Spotify has been working on proper lyrics support for ages. It likely takes this long to implement the seemingly simple feature in part due to licensing issues surrounding songtexts, which already led to a lawsuit against Google. Spotify seems to have finally found a suitable solution, as TechCrunch reports that the company is planning to roll out lyrics synced with music to 26 markets today. The US, Canada, and the UK aren't among these, though.
Google Pay already supports a plethora of credit cards from a multitude of banks all over the world, but there are still many institutions left that don't work with Google's payment system. It's great to see that the number of compatible banks is rising internationally, and today, we can report a whopping 62 newly added banks — though about half of these are savings banks located in Denmark.
After expanding to the Nordics a few weeks ago, Google Pay is taking a small trip across the Atlantic and going south to a much warmer country, Chile. The weather is great, the views are gorgeous, and now Chileans can sip on their Borgoña or Chicha then conveniently pay for them using their smartphone.
YouTube's paid offerings are expanding to more and more countries. After an initial launch in the US in June, they have now reached over 25 nations worldwide and don't seem to be slowing down.
The latest additions are seven new countries spread across several continents:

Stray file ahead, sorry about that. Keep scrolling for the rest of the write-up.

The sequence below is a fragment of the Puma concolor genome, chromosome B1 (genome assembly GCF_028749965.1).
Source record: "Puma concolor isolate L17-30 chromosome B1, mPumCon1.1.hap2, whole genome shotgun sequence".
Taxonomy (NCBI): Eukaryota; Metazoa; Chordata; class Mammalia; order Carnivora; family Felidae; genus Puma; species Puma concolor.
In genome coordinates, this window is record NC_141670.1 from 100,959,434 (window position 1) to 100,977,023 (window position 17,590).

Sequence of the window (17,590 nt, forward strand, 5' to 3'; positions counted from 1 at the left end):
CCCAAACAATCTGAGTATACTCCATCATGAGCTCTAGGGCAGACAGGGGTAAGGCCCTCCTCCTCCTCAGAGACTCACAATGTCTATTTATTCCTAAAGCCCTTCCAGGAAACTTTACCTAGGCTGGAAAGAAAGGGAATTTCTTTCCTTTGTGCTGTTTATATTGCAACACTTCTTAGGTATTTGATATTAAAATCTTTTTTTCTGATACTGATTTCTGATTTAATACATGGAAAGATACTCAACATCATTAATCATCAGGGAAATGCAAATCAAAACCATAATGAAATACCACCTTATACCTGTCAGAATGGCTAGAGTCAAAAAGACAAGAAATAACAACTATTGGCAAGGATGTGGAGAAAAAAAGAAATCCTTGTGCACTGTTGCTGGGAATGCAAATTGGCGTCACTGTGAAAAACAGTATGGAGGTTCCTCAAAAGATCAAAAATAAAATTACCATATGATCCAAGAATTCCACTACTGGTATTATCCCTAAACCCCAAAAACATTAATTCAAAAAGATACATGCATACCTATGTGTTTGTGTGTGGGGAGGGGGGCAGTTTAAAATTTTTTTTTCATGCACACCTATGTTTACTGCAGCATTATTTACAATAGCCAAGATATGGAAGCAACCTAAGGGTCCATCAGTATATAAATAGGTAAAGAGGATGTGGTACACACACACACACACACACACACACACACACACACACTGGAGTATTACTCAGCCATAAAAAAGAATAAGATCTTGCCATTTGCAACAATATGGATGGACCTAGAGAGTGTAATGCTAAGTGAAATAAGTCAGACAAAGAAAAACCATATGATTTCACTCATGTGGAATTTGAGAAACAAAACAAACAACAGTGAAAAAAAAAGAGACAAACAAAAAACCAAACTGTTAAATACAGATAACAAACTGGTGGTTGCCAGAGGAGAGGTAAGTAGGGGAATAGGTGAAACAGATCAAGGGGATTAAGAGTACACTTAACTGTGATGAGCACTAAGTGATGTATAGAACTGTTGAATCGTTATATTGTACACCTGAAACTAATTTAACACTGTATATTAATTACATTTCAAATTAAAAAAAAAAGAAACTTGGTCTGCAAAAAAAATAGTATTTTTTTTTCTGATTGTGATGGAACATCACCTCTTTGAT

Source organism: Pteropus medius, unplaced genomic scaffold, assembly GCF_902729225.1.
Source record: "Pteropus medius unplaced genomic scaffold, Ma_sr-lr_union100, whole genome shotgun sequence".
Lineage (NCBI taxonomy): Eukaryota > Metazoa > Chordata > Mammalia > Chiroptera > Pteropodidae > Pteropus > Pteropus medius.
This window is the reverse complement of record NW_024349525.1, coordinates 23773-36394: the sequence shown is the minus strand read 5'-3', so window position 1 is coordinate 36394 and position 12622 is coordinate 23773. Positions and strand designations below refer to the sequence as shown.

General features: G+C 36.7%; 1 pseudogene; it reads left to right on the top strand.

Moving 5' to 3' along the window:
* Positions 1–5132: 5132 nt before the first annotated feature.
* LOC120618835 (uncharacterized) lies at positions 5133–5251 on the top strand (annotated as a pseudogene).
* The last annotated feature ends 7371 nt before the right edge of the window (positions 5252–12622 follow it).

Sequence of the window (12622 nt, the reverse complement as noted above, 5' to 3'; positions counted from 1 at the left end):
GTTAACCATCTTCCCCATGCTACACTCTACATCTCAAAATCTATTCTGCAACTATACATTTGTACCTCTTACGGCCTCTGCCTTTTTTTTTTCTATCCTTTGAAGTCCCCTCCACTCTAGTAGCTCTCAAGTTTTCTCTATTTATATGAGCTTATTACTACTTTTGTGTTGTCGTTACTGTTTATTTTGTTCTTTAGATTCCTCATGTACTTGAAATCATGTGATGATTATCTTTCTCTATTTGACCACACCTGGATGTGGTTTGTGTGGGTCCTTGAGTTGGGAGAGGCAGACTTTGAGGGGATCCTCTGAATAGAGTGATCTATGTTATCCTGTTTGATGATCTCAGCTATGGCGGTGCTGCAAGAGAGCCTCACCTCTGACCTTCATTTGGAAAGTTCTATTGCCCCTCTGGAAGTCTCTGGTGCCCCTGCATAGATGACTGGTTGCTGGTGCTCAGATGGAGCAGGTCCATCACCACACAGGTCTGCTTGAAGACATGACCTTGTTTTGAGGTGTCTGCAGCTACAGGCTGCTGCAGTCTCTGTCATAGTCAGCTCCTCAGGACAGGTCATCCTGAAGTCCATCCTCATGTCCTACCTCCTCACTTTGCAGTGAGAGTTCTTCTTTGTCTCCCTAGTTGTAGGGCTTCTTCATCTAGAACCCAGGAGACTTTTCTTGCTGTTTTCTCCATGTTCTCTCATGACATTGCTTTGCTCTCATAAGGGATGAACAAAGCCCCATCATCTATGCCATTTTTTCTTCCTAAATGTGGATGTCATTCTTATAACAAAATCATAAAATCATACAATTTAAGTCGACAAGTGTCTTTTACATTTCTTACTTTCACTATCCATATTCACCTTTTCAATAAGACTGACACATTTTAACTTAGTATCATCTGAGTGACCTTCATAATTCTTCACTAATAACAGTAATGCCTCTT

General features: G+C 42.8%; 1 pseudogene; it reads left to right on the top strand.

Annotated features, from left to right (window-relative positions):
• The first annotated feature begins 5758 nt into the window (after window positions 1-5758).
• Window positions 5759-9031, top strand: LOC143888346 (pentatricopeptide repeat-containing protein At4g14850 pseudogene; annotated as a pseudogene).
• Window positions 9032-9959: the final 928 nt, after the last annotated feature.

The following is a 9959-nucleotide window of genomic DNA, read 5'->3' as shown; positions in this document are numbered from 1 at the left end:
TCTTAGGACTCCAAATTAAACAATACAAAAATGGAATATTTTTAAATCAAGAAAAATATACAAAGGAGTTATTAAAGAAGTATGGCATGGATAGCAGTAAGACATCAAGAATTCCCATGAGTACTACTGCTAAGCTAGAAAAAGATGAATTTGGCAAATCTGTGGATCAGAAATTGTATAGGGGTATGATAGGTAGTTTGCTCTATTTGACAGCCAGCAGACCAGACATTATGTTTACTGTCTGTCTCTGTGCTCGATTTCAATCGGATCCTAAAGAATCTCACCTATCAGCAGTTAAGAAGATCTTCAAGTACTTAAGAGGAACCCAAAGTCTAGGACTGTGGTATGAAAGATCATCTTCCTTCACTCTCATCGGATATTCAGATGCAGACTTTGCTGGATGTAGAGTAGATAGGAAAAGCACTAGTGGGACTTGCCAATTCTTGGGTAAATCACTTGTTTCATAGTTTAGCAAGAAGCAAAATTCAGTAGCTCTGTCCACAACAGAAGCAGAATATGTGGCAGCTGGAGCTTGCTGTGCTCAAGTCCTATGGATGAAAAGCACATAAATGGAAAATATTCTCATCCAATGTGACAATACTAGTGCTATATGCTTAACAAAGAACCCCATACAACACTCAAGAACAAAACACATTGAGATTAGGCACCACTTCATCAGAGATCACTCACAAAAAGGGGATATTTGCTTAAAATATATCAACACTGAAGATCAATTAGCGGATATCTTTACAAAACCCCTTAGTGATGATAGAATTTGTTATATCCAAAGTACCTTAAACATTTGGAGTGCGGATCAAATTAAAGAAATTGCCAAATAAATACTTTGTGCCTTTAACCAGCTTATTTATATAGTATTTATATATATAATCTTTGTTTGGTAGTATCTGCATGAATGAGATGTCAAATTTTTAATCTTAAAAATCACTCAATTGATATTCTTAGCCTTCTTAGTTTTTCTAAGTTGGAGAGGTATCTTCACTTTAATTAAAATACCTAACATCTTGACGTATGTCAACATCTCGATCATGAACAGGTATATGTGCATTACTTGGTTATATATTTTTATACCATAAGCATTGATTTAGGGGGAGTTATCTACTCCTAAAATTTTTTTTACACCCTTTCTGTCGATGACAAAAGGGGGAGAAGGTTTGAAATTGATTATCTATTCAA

To get started, go to youtube.com/premium and sign up. YouTube Music offers music streaming without the videos, and it's free with ads and no offline downloads. If you want ad-free access and offline streaming, you can get Music Premium. The more all-encompassing YouTube Premium gives you the same benefits as Music Premium plus an ad-free experience across all of YouTube's videos and access to exclusive content.
We take the ease of billing on the Play Store for granted here in the US, but many other countries don't have as many or as flexible options when it comes to picking up apps, movies, books, or music via the service. But for customers in Colombia, Tanzania, Thailand, Chile, and Peru, new payment methods are now possible. Conversely, France and Saudi Arabia have lost some options.
Developers who wish to grant free access to paid content on the Play Store usually do so with a promo code. However, these codes aren't globally available, with Google instead having a list of 25 countries where they are. Google does add countries occasionally, though, and this time around, Argentina, Chile, and Peru have joined the list.
Google Maps' support document has been updated to add Chile as well as Colombia to the list of countries with turn-by-turn navigation. Whether that means the feature is already activated in the two Latin American nations or is about to be, we're not sure. If you're a resident or happen to be there now, you can open your Maps application and check for yourself.
The last time we saw an expansion of Google Play Books was nearly a month ago when the service opened up shop in South Africa, Switzerland, and Turkey. Since then, it would appear Google has been making headway in its continued effort to bring more of its services to as many countries as possible. This time around, the list of countries in which Play Books is available has been updated to include Argentina, Chile, Colombia, Peru, and Venezuela.
For those in Argentina, Chile, Colombia, Peru, and Venezuela, books are are now available on Google Play http://t.co/rKBrrFqBLq. Woo!